Interestingly, when shortening the interval in which autocorrelation and variance trends are calculated to 22.5 years (half the 1957–2002 series) and varying the timing of that 22.5 year interval, the sign of calculated autocorrelation and variance trends can vary (Figs 2, S7 and S8). The PDO autocorrelation trend is strongly positive initially, weakens then strengthens again, whereas the PDO variance trend starts weakly positive, switches to weakly negative then recovers to strongly positive. The AMO autocorrelation trend is generally positive but weak and fluctuates in strength with a ~15 year period. The AMO variance trends switches from strongly negative to strongly positive then back to strongly negative, in antiphase with the index itself – indicating that an interval of negative AMO is associated with increasing short-term variability of North Atlantic SST fluctuations. The Atlantic Tripole autocorrelation trend switches between positive and negative on a ~15 year period (somewhat similar to AMO autocorrelation trends). The Atlantic Tripole variance trend is more predominantly positive but follows a similar pattern. The NAO autocorrelation trend switches from negative to positive roughly in phase with the overall negative to positive shift in the index itself, whereas the variance trend is initially strongly negative, switches to positive then returns to strongly negative.
Whilst some of the (multi)decadal variability in autocorrelation and variance trends could occur by chance in a red-noise system (due to finite sampling), the results (Figs 2, S7 and S8) also suggest that the low-frequency internal modes of climate variability themselves may cause changes in the autocorrelation and variance of shorter-term fluctuations. This seems mechanistically plausible if, for example, a shift within a mode of variability is accompanied by systematic regional changes in wind strength and/or ocean mixed layer depth, which affect the decay rate of sea surface temperature fluctuations17. Despite the decadal variability in autocorrelation and variance trends there are still overall positive trends over the full 1957–2002 interval, especially in the PDO index (which also shows increasing autocorrelation and variance over longer intervals)7, leaving open the possibility of a forced component to such longer term trends.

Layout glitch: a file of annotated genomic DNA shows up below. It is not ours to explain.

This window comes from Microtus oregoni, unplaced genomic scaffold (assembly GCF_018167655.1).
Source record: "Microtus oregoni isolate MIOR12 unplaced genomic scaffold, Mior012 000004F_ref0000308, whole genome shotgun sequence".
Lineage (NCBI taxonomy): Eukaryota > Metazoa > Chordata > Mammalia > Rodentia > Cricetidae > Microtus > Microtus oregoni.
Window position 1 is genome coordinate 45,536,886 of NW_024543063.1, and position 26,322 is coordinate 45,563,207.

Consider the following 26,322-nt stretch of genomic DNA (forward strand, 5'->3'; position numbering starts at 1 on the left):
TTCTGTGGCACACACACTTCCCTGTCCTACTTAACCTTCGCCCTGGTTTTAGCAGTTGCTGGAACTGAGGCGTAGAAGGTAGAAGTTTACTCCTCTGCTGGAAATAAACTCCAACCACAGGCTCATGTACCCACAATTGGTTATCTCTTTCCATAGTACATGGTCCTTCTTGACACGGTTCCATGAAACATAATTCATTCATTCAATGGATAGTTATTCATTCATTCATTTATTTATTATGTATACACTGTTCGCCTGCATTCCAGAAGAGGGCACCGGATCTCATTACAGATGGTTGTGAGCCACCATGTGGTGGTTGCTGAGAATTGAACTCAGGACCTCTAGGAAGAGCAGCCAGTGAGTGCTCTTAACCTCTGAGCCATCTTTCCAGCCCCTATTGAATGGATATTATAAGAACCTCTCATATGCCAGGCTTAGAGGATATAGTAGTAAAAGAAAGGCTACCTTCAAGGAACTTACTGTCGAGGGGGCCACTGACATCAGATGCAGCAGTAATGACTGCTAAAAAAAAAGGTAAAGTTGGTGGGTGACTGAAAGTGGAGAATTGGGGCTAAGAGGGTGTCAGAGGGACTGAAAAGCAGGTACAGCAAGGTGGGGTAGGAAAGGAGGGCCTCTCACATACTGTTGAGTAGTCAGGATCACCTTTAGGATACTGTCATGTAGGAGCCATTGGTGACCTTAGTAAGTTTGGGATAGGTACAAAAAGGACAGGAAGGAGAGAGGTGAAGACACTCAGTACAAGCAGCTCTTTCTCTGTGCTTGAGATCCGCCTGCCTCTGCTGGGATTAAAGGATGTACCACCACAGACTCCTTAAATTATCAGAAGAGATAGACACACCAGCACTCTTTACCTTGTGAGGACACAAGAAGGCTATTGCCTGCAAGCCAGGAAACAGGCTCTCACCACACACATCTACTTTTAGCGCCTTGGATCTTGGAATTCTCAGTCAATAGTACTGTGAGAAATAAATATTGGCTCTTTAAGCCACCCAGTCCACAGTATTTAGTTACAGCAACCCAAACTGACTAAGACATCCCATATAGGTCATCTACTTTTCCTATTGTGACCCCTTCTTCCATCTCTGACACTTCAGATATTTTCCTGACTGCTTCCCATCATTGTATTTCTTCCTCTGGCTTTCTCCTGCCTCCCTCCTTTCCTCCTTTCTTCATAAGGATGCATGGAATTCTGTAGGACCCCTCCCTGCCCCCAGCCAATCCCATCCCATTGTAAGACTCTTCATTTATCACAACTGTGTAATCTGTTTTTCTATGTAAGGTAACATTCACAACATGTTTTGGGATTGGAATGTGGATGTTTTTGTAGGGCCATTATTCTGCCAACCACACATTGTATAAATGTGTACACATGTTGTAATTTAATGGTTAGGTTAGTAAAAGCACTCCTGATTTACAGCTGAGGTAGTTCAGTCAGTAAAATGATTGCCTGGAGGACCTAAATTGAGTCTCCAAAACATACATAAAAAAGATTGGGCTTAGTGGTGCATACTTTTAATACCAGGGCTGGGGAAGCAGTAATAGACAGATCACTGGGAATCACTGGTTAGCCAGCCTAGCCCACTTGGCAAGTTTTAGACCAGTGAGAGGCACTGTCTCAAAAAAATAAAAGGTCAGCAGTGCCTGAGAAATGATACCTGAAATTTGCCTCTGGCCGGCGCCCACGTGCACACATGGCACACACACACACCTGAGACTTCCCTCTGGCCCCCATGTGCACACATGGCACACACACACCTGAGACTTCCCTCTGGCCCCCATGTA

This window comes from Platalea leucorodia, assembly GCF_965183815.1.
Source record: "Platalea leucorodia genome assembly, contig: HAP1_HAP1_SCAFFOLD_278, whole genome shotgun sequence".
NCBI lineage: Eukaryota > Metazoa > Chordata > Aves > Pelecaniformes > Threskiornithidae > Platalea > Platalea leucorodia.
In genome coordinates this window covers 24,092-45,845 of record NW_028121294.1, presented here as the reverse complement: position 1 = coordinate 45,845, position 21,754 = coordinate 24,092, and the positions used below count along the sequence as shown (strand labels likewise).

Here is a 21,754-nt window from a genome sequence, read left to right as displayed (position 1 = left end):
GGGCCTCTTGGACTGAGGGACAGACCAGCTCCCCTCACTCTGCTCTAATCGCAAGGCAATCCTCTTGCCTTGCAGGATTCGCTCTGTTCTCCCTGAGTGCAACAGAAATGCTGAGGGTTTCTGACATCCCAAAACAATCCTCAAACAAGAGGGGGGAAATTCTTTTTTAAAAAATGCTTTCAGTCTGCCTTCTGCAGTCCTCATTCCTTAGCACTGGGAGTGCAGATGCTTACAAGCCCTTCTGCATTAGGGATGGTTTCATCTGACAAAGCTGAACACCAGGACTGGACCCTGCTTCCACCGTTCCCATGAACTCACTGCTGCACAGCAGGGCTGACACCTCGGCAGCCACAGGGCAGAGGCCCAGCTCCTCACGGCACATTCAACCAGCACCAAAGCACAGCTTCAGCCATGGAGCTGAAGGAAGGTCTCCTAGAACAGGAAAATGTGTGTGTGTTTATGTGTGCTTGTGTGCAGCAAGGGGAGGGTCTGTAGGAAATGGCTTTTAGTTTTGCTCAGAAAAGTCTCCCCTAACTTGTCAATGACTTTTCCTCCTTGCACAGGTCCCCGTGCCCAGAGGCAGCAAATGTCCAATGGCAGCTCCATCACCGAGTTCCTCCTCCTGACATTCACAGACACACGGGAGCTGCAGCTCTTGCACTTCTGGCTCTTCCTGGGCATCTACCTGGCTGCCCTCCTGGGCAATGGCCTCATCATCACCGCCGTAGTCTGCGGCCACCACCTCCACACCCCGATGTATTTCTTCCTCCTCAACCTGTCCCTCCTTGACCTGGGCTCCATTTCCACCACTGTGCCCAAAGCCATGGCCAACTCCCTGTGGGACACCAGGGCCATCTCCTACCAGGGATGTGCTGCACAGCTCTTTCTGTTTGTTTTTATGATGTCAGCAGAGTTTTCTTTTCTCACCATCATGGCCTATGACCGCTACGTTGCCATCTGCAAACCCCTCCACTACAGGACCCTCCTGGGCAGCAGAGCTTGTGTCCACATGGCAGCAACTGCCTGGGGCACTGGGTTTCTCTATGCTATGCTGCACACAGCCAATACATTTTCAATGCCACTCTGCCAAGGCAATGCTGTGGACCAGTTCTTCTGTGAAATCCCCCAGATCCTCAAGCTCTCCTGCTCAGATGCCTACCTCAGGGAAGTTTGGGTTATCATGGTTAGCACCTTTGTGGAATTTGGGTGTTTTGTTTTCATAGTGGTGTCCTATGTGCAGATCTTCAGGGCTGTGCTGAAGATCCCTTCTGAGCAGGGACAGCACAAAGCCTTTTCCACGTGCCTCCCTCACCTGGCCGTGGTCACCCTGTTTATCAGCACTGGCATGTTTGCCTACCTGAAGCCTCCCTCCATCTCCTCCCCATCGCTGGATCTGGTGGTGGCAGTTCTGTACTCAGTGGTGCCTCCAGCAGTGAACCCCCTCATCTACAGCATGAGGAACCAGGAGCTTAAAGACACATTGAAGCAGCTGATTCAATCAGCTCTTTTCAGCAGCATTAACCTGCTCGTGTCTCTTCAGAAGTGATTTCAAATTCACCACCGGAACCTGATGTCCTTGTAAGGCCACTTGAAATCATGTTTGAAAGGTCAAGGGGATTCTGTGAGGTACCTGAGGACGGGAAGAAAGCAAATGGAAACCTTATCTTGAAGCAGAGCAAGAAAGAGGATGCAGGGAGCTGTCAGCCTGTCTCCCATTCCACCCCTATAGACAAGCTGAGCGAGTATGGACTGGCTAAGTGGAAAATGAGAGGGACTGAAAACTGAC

Model historical simulations
To examine further whether any anthropogenic forced component is apparent in observed autocorrelation and variance trends, we analysed fluctuations in the AMO and PDO indices simulated by nine climate models from the CMIP5 database over the same historical interval 1957–2002 (see Methods). The results (Fig. 3 and Table 2) show generally weak and mixed autocorrelation and variance trends in the modelled AMO and PDO indices, as may be expected by chance (without a strong forced component). None of the models reproduce the strength of positive trend in autocorrelation in the observed AMO index (median τ = 0.47), although one model (GISS-E2-H) produces a comparable positive trend in variance (τ = 0.58) to the observations (τ = 0.53). None of the models reproduce the strength of positive trends in autocorrelation (τ = 0.84) and variance (τ = 0.68) seen in the observed PDO index, and only one model (HadGEM2-ES) produces robustly positive trends in both autocorrelation (τ = 0.48) and variance (τ = 0.54) in its modelled PDO index.